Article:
On Friday we’ll be bringing you the full results of the Puffin census, followed by full details of all the other breeding species. The team have worked incredibly hard, and soon we’ll be celebrating but do not think that that is it. We’ve got plenty more on offer as we approach August and migration will begin again. The Farnes is never dull!

On a final note: the Bridled Tern remains with us and has dropped into a regular routine. The bird is gone for long period in the morning and usually appears back onto Inner Farne early afternoon where it remains on and off daily. Plenty of visitors are still enjoying this exquisite visitor and why not, its superb.

Sunday 14 July 2013

Many Happy Re-terns

Look who's back... (Will Scott)

but this time at the lighthouse (David Kinchin-smith)

On the wall at the lighthouse (David Kinchin-smith)

With Arctic Terns (David Kinchin-smith)

Sunday 14th July comments: Expect the unexpected with the Farne Islands. Its an amazing place and anything can happen at any time. And so it did on Saturday. Our outstanding visitor of the summer (Britain's 24th Bridled Tern) reappeared having been away from the islands on a tour of the north-east of England.

Since its departure, the bird has visited southern Northumberland, County Durham and was last seen three days ago heading south past Flamborough Head, off East Yorkshire. Birders in Norfolk and Suffolk were on full alert, as surely the bird would appear in a Tern colony at Titchwell, Minsmere or Blakeney Point. Surely? However against the odds and to the shock of the ranger team, its back and enjoying life on the Farnes.

Today it's been present on and off, showing well to visitors and at one stage was even enjoying the Farnes with a pair of Roseate Terns. It's never dull and the summer of joy continues. The Bride has returned.

Thursday 11 July 2013

Census continues

Puffin chick with Andy

Puffin burrow being inspected

Survey continues

No gain without pain

Thursday 11th July comments: The long days continue but its all for a good cause. We’ll probably not have a summer like this again, so we may as well enjoy it!! The team have been working hard on the Puffin census in recent days and the good news is we are nearly there (much to the delight of the team; those Puffins do a lot of biting!).

The final few islands are being surveyed and we hope to have a result by late next week, so watch this space, because Farne Island Puffins will be making the headlines once again. You have been warned….

On a final note, BBC Nature are featuring a short interview with me on-line and its well worth a read: http://www.bbc.co.uk/nature/22875751

Tuesday 9 July 2013

Kate Slater Timelapse

Tuesday 9th July comments: There is lots to see on the Farne Islands and its not all birds...well real birds anyway. The exciting 'Farnes Flock' by illustrator Kate Slater was installed in St.Cuthbert's Chapel and can be viewed until the end of October. The entire flock is made up of life-size cut out birds (all the breeding seabirds of the Farnes) and the above timelapse shows how it was done in three days. Its well worth coming over to see; normal times and prices apply.

Monday 8 July 2013

Summer Success

Food supply is excellent...feeding frenzies are common

Yet more stunning weather reaching the Farnes

Media interest continues..its been an impressive year.....

...whilst our research goes on

Gone but never forgotten...our Bridled Tern

Monday 8th July comments: It has been an epic season; from seabird success to media madness, the Farnes has produced, delivered and continues to delight. Last weeks excitement of the Bridled Tern eventually calmed as the bird moved south, further down into Northumberland (and it even visited Teesside for a day). The bird brought lots of appreciative birders and it will stick long in the memory for all those that witnessed it.

The breeding season is heading towards a stunning climax, as the beautiful summer weather has encouraged great breeding success. The results are very evident as thousands of Guillemot and Razorbill young have already departed the islands having successfully 'jumped' whilst Tern and Puffin chicks continue to be well fed. The amount of food availability is impressive - sightings of large 'balls' of Sand-eels are common place whilst feeding frenzies by Gulls, Gannets and all other seabirds are numerous. Its good to be a seabird on the Farne Islands this year.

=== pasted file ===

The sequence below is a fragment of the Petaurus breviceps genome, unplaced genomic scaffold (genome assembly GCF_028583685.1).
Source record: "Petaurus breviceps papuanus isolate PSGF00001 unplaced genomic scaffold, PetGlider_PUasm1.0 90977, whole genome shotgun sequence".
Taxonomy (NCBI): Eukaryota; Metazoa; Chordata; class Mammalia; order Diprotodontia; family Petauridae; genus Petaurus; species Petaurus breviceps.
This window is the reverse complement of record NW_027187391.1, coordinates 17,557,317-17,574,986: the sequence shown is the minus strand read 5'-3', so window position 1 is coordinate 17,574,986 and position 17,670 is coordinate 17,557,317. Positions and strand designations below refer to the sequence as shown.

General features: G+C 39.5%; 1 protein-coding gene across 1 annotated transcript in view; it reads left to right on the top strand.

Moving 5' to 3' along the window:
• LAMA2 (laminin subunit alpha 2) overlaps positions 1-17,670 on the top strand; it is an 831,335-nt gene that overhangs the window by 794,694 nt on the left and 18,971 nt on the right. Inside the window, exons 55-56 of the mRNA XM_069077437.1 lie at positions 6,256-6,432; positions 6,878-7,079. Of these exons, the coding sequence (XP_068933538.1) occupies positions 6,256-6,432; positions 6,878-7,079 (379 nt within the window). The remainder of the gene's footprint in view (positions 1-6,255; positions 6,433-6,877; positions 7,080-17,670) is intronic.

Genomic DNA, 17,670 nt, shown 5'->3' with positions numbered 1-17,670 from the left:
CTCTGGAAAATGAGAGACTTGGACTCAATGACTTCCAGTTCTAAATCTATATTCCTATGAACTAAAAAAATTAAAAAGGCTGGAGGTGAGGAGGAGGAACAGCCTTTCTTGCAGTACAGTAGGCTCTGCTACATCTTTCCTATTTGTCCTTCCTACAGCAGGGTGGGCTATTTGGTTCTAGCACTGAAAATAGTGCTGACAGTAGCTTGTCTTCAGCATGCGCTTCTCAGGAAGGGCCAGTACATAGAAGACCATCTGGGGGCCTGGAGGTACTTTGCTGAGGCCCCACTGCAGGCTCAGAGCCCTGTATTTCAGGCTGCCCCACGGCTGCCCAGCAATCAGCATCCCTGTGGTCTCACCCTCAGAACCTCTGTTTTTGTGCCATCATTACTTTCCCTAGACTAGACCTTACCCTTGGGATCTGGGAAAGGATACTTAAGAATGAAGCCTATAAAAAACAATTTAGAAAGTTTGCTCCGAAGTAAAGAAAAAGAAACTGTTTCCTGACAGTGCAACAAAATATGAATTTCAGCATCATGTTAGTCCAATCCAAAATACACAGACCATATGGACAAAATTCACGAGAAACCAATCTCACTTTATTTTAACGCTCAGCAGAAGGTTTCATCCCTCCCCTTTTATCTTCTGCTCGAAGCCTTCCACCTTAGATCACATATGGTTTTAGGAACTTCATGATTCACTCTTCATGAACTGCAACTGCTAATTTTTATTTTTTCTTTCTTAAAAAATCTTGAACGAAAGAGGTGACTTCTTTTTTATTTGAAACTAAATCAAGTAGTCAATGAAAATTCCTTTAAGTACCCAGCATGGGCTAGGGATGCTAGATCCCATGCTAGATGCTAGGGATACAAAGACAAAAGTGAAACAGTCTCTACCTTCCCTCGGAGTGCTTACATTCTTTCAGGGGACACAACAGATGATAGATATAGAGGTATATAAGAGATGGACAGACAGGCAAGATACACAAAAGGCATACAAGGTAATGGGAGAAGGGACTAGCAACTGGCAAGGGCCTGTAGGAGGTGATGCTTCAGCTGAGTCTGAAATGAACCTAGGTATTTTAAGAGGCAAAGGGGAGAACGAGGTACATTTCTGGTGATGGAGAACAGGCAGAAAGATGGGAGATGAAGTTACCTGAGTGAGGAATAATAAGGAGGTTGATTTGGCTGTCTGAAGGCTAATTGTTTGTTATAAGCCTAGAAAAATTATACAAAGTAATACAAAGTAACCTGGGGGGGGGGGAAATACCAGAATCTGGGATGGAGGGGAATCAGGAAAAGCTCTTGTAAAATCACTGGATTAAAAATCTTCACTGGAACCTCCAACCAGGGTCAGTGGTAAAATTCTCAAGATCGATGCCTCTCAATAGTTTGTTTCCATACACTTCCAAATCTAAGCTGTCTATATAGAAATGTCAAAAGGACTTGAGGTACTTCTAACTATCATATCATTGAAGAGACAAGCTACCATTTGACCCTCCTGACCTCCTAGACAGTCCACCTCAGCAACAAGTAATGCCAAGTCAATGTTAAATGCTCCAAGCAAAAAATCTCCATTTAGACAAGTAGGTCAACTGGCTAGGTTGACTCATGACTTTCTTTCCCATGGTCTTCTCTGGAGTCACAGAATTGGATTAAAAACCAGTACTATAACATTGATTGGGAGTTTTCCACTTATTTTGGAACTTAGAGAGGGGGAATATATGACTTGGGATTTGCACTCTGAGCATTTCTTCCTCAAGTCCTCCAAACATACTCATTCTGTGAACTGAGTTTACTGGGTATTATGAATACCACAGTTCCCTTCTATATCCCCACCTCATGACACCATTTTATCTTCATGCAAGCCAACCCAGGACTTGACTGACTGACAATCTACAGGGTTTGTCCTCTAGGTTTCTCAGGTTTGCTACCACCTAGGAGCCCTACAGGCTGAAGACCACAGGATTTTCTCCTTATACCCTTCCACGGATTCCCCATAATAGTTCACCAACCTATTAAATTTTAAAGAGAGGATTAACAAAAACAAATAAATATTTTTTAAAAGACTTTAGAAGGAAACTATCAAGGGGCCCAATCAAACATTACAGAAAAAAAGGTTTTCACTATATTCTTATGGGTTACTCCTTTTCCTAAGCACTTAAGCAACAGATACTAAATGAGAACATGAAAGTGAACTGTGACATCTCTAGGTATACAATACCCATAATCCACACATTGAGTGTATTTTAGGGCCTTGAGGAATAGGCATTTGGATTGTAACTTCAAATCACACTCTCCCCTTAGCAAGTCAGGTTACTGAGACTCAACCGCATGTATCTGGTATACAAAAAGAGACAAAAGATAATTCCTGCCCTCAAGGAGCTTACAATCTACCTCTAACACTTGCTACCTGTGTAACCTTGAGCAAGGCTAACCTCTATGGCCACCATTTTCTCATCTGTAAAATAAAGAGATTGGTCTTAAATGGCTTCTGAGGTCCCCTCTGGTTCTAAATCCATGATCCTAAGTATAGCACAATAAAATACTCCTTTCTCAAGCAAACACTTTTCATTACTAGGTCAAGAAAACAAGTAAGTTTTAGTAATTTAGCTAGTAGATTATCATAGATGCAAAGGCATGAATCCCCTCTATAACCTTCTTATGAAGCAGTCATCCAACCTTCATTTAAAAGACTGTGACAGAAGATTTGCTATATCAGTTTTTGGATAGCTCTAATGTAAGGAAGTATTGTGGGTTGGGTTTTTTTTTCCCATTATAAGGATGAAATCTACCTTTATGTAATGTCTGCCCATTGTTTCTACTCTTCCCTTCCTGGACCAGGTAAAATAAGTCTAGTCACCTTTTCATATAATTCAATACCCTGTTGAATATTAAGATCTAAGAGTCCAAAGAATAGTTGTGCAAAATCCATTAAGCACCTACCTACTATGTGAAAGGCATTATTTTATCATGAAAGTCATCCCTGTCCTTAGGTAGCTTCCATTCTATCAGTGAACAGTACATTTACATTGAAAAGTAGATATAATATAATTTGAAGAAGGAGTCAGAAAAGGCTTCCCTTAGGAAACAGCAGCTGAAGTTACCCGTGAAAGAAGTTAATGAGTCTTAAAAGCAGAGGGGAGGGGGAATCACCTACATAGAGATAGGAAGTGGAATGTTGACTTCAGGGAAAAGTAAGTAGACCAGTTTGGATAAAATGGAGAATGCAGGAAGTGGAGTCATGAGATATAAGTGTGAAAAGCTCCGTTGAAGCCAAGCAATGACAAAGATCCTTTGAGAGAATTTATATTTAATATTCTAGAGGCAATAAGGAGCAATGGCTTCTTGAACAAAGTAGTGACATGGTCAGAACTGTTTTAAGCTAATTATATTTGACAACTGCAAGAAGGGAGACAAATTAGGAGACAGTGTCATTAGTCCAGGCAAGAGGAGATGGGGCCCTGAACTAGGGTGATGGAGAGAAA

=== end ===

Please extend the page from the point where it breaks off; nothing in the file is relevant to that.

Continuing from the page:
As for this week? Well we'll bring you some great timelapse from the Kate Slater Farnes Flock exhibition and some details of some fine dinning on the islands. Its never a dull moment on the Farnes, so come on, keep up!

Wednesday 3 July 2013

Here Comes the Bride

A star arrive...the 24th Bridled Tern for the UK (David Kinchin-smith)

First for the Farne Islands (David Kinchin-smith)

Local Arctic terns look on (Bex Outram)

The birders arrive...

With some very happy customers!

Like father, like son, Ranger Ciaran and his father visiting

The 'rares' map on Birdguides - a real big rare in Northumberland...

Wednesday 3rd July comments: WHAT an extraordinary few days for the Farnes. The islands are world renowned for their breeding seabirds, but the limelight fell elsewhere on Monday 1st July. Mid-afternoon an adult BRIDLED TERN landed in the roost near the jetties of Inner Farne and has continued to show well on and off ever since. The bird breeds as close as the Caribbean and south-east Asia and is a very rare vagrant to western Europe.

In a rarity context, this is the first Bridled Tern in the UK since 2010 but that bird was only seen by two people for twenty minutes. You have to go back to 1991 since the last accessible Bridled Tern in the UK and this is the first ever sighting for the Farne Islands. Interestingly this represents the 24th record in the UK and its being very much appreciated. As a result, the response has been outstanding…

Birders have been travelling in their droves from all four corners of the UK (its second day brought people from Surrey, Sussex and beyond) whilst today we’ve had enquires from Cornwall. It has that pulling power. As a result we have arranged special access to see the bird (ensuring no disturbance to our nesting seabirds), including boats at 6am in the morning.

The bird has performed well at times, but can go missing for several hours when it is presumably off out fishing. Over 219 visiting birders made the trip on Tuesday and a lot more will follow if the bird remains. It’s a great spell for the islands and with our seabirds doing well, we are not complaining. Planet Farnes, you can’t beat it.